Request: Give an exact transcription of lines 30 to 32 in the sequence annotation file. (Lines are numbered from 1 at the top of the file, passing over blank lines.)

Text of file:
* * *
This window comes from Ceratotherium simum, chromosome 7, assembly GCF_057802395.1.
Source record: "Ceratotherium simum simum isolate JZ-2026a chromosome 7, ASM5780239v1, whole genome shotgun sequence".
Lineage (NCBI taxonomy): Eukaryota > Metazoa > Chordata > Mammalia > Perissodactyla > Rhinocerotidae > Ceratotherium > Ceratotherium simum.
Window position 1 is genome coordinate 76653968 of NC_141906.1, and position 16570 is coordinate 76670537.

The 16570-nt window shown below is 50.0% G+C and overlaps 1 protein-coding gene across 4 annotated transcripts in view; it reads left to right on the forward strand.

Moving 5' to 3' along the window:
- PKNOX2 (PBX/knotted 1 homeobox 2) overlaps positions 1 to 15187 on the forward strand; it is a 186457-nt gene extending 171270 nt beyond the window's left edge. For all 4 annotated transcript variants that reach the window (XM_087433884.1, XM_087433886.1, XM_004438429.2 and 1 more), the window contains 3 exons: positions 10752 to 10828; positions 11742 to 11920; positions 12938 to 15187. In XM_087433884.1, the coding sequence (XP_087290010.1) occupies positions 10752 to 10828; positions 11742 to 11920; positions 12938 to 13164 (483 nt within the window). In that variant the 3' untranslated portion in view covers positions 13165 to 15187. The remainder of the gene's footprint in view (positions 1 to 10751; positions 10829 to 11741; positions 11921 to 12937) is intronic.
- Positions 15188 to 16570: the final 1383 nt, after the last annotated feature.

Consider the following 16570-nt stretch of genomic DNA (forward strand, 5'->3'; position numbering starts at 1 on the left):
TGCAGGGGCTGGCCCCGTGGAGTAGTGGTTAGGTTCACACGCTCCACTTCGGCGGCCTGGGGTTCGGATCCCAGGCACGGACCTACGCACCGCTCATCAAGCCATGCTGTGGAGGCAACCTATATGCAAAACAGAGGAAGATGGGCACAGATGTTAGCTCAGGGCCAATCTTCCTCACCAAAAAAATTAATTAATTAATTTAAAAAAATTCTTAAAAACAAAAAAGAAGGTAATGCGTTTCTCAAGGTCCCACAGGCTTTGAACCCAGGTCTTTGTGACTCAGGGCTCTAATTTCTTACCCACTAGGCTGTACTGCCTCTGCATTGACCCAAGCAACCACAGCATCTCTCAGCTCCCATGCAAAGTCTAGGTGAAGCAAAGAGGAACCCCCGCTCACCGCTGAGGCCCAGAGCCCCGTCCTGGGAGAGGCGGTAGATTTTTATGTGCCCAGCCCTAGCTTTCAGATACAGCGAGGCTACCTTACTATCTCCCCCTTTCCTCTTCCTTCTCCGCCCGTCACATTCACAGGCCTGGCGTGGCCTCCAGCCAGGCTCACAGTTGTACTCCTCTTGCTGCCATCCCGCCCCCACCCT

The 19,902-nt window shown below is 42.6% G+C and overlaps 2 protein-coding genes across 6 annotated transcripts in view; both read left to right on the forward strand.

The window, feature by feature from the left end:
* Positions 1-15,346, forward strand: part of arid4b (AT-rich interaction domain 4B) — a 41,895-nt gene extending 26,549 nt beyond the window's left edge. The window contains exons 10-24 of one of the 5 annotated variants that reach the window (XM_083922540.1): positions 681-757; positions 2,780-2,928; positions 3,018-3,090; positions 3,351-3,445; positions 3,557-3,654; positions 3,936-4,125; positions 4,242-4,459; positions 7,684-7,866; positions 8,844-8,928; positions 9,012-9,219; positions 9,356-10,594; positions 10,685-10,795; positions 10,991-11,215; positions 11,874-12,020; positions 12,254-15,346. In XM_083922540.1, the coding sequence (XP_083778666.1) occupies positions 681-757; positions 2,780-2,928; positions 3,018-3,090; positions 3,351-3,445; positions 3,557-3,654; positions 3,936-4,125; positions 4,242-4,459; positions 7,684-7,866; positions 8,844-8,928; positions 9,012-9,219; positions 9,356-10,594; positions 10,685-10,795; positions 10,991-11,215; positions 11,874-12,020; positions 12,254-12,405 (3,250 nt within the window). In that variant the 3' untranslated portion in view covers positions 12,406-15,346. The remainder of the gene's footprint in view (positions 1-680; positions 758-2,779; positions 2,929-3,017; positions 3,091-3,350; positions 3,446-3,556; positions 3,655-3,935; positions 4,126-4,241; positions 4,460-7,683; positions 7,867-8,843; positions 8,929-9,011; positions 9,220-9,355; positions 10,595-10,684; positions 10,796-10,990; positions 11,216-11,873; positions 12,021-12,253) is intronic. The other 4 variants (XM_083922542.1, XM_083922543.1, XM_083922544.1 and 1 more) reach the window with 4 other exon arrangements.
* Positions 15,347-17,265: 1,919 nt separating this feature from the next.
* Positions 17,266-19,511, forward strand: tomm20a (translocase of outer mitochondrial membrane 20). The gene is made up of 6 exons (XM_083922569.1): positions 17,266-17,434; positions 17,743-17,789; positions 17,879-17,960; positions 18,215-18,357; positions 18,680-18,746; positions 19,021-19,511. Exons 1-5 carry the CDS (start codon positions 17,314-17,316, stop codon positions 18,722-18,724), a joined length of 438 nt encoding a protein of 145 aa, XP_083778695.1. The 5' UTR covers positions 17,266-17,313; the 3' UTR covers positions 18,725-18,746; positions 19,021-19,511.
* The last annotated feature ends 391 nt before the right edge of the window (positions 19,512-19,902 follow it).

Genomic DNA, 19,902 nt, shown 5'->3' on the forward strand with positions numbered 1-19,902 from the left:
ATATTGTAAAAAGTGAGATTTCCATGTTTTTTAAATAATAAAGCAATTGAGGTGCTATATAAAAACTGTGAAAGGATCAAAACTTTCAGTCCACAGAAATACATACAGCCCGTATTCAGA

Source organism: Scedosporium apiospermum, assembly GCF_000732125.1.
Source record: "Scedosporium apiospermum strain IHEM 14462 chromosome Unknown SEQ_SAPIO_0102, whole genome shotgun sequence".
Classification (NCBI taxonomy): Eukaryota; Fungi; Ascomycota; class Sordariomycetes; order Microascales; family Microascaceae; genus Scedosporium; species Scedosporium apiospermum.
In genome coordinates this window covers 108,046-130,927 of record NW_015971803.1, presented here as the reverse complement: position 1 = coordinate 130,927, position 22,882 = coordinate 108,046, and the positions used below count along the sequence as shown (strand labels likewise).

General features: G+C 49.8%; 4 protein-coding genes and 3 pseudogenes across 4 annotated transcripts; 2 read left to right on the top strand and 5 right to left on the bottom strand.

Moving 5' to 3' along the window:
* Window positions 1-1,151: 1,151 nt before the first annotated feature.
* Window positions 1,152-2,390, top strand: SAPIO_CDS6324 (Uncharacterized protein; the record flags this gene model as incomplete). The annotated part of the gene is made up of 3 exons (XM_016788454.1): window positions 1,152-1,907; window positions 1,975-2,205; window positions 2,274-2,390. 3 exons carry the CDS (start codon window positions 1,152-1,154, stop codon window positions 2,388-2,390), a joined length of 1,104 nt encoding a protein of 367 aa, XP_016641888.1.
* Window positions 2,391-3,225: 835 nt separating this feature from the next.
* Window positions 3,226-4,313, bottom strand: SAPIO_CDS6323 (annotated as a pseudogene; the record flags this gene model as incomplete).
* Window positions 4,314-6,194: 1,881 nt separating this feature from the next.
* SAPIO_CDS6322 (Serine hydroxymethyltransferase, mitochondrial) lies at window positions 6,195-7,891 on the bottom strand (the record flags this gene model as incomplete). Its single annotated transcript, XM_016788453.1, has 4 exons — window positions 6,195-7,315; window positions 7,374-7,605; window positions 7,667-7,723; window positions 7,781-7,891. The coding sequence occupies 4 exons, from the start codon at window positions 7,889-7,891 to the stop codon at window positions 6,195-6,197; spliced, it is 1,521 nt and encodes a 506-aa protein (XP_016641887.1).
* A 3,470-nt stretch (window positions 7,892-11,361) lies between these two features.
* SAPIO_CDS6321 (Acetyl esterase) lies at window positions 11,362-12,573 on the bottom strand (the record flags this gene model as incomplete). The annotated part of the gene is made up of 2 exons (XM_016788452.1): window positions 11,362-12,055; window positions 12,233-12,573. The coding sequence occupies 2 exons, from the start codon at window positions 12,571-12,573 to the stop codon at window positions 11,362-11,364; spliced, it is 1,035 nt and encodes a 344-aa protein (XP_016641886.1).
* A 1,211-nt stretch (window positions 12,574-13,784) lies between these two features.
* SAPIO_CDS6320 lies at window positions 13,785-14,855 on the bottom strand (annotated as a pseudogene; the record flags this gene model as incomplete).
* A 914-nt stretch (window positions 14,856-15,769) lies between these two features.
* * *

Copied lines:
* SAPIO_CDS6322 (Serine hydroxymethyltransferase, mitochondrial) lies at window positions 6,195-7,891 on the bottom strand (the record flags this gene model as incomplete). Its single annotated transcript, XM_016788453.1, has 4 exons — window positions 6,195-7,315; window positions 7,374-7,605; window positions 7,667-7,723; window positions 7,781-7,891. The coding sequence occupies 4 exons, from the start codon at window positions 7,889-7,891 to the stop codon at window positions 6,195-6,197; spliced, it is 1,521 nt and encodes a 506-aa protein (XP_016641887.1).
* A 3,470-nt stretch (window positions 7,892-11,361) lies between these two features.
* SAPIO_CDS6321 (Acetyl esterase) lies at window positions 11,362-12,573 on the bottom strand (the record flags this gene model as incomplete). The annotated part of the gene is made up of 2 exons (XM_016788452.1): window positions 11,362-12,055; window positions 12,233-12,573. The coding sequence occupies 2 exons, from the start codon at window positions 12,571-12,573 to the stop codon at window positions 11,362-11,364; spliced, it is 1,035 nt and encodes a 344-aa protein (XP_016641886.1).